The two disciples tell the story to Jesus. For them it is a profound tragedy. Their frustration blinds and consumes them. Even though their view of Jesus was as “a mighty prophet in deed and word before God and all the people” (Lk 24:19) he was still put to death by the leaders. Their expectations for a savior and liberator of Israel had no space for a Messiah who suffered the infamy of death on the cross. Therefore, they are on the road to Emmaus without faith and hope.

The Twenty First Sunday of Ordinary Time

Matthew 16:13-20

Dear Friends,

Peter had quite a journey from the time Jesus asked him to leave his boat and nets and follow Him. He saw it all: the blind seeing, the lame walking, the devils cast out, the loaves and the fish and, of course, his short, ill-fated attempt to walk on the water and so much more. Now Jesus asks the question, “Who do you say I am?” (Mt 16:15)

Peter was ready or at least he thought so. “You are the Christ, the Son of the living God.” (Mt 16:16)

Peter got it right. Jesus says, “Flesh and blood has not revealed this to you but my heavenly Father.” (Mt 16:17)

Twentieth Sunday of Ordinary Time

Matthew 15:21-28

Dear Friends,

It is very hard for us to grasp how deeply the Jews at the time of Jesus cherished their role as the chosen people of God to the exclusion of all others. It colored their reality with a clear vision and acutely guarded set of protocols that defined all social interaction with the Gentiles.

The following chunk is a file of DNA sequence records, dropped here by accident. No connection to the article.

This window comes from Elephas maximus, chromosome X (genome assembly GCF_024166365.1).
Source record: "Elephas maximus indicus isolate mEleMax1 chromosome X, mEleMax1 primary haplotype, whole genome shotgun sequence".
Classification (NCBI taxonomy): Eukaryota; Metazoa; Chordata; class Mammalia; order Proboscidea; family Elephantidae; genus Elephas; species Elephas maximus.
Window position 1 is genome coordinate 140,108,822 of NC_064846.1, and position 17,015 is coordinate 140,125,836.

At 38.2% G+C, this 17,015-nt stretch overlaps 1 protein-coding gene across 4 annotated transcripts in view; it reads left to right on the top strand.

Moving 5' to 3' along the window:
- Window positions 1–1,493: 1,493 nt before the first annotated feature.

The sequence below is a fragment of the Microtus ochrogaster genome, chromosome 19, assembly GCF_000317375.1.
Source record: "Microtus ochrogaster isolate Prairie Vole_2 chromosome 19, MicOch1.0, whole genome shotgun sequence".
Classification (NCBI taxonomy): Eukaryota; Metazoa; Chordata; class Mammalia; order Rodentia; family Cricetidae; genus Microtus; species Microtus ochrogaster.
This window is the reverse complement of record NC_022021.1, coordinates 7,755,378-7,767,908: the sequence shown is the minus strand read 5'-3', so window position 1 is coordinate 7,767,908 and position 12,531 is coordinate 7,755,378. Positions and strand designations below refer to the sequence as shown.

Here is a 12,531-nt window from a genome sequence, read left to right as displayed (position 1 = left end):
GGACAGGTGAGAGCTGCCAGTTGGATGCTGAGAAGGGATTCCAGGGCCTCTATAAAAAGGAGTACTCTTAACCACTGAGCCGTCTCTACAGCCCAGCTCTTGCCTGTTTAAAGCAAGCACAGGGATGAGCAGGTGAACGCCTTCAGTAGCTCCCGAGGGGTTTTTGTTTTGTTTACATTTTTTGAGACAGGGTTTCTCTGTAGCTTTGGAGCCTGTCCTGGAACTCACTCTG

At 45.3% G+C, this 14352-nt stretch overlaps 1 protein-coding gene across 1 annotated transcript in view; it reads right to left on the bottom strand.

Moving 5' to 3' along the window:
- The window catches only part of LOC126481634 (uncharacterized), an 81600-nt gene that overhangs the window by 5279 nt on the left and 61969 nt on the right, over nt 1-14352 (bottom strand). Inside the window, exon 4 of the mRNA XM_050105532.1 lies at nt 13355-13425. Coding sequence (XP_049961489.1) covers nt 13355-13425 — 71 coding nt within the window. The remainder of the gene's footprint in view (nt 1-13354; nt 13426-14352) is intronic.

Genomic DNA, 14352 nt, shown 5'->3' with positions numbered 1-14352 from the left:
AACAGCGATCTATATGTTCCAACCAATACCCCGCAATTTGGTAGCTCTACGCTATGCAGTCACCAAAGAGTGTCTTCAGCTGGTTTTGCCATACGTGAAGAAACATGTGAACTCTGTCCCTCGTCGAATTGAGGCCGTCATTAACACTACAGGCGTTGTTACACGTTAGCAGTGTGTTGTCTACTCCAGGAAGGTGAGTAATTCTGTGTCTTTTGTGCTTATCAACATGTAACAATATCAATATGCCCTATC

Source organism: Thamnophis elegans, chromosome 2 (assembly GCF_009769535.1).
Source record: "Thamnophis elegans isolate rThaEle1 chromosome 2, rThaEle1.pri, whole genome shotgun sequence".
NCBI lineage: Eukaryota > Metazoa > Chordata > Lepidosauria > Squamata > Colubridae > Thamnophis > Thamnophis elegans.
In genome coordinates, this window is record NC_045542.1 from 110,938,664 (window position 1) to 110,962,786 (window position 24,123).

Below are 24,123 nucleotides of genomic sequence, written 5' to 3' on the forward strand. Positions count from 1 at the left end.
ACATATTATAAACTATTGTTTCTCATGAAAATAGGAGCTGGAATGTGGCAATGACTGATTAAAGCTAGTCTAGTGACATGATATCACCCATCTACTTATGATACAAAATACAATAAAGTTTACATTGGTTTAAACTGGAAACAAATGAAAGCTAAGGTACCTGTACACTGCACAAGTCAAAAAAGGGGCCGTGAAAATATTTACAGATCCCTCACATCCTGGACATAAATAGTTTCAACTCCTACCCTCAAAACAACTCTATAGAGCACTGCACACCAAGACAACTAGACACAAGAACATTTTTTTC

The early Christian Church struggled for two generations to break loose of this bondage of exclusiveness. Down through history the Church and all societies have continued to manufacture a mirror of this of elitism.

Today’s story from St. Matthew’s Gospel is as relevant as the latest blog filling the internet each hour.

Over the centuries, Christian voices have produced some incredible fantasies to explain away Jesus’ harsh language addressed to the Canaanite woman. It still stands for what it is: a statement of the blind prejudice of His times. I especially like those who claimed it was protocol not prejudice.

The Nineteenth Sunday of Ordinary time

Matthew 14: 22-33

    Today’s Gospel story of Jesus walking on the water is filled with symbolism and echoes of the divine in the Old Testament.  Most immediately the story of the boat in the storm is the manifestation of the Church’s struggles in the first days of her existence and down through history.  Likewise, the episode with Peter faltering is an expression of the basic human experience of being totally vulnerable.

    Peter is bold and adventurous in his cry out to Jesus, “If it is you Lord, command me to come to you on the water.” (Mt 14:28)  Peter begins his walk but reality grabs hold of his weak faith.  As Peter faces his moment of truth and begins to sink, his cry, “Lord, save me!” (Mt. 14:30), expresses the naked and unfiltered truth of our humanity.  In the end, we are totally dependent on God.

    Jesus says, “Do not be afraid!” (Mt. 14: 27).  This phrase is one of the most common in all of Scripture.  It is uttered over three hundred times in the Bible.  Each time it reveals the presence of a saving and compassionate God.  To call it a statement of comfort is very short of the mark.  It reveals a God profoundly engaged in the human struggle with the power of healing and deliverance.  In today’s episode as an example, Peter ends up back in the boat rather than at the bottom of the sea.